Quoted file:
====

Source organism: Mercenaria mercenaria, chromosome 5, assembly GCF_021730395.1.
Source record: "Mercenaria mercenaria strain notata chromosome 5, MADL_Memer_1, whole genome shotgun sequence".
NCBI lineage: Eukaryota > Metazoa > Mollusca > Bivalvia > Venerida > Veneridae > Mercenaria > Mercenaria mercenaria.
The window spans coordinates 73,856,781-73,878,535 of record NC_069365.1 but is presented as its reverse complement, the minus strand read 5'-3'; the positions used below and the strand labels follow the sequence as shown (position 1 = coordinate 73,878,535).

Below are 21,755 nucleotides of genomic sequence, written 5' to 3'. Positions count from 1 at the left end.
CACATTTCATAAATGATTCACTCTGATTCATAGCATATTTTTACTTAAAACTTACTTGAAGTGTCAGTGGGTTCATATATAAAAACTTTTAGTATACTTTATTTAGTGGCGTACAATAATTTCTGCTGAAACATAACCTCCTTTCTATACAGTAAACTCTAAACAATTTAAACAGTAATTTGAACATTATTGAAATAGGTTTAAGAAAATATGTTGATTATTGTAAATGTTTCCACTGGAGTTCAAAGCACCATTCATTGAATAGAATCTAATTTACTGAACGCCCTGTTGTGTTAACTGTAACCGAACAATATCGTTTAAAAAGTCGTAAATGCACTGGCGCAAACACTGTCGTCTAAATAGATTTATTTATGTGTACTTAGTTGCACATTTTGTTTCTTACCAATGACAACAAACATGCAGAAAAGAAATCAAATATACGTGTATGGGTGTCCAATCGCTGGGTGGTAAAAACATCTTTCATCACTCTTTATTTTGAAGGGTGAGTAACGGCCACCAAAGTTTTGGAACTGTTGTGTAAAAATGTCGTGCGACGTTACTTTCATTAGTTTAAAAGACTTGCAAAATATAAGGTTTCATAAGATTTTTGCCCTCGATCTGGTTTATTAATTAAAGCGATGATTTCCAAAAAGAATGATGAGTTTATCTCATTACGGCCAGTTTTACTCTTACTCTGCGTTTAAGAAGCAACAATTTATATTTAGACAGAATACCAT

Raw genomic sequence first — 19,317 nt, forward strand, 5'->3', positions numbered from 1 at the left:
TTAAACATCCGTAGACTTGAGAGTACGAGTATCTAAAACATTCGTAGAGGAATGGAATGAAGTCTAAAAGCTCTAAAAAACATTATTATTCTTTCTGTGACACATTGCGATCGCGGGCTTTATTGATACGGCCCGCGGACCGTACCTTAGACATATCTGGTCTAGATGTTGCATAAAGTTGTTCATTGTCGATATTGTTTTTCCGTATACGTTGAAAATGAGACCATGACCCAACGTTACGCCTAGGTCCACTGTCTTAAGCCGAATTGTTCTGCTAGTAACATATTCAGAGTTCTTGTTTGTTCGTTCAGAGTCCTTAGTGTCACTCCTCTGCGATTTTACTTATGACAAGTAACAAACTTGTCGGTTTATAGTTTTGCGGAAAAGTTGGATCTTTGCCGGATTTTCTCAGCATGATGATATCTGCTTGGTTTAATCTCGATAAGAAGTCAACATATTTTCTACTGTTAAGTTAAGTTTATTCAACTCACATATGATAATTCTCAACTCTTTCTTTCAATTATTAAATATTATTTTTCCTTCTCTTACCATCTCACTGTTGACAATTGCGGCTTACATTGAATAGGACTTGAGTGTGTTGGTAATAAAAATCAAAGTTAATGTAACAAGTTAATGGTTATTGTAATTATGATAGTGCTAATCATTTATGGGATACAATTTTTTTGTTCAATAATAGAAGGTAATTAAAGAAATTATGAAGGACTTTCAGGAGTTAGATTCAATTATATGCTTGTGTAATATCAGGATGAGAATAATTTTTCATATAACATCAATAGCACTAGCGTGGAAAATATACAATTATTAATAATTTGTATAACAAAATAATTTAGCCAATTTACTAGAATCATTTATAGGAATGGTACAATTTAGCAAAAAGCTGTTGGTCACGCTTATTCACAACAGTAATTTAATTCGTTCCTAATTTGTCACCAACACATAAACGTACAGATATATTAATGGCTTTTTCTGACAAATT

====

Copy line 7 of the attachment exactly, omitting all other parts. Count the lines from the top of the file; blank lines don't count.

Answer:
Raw genomic sequence first — 19,317 nt, forward strand, 5'->3', positions numbered from 1 at the left: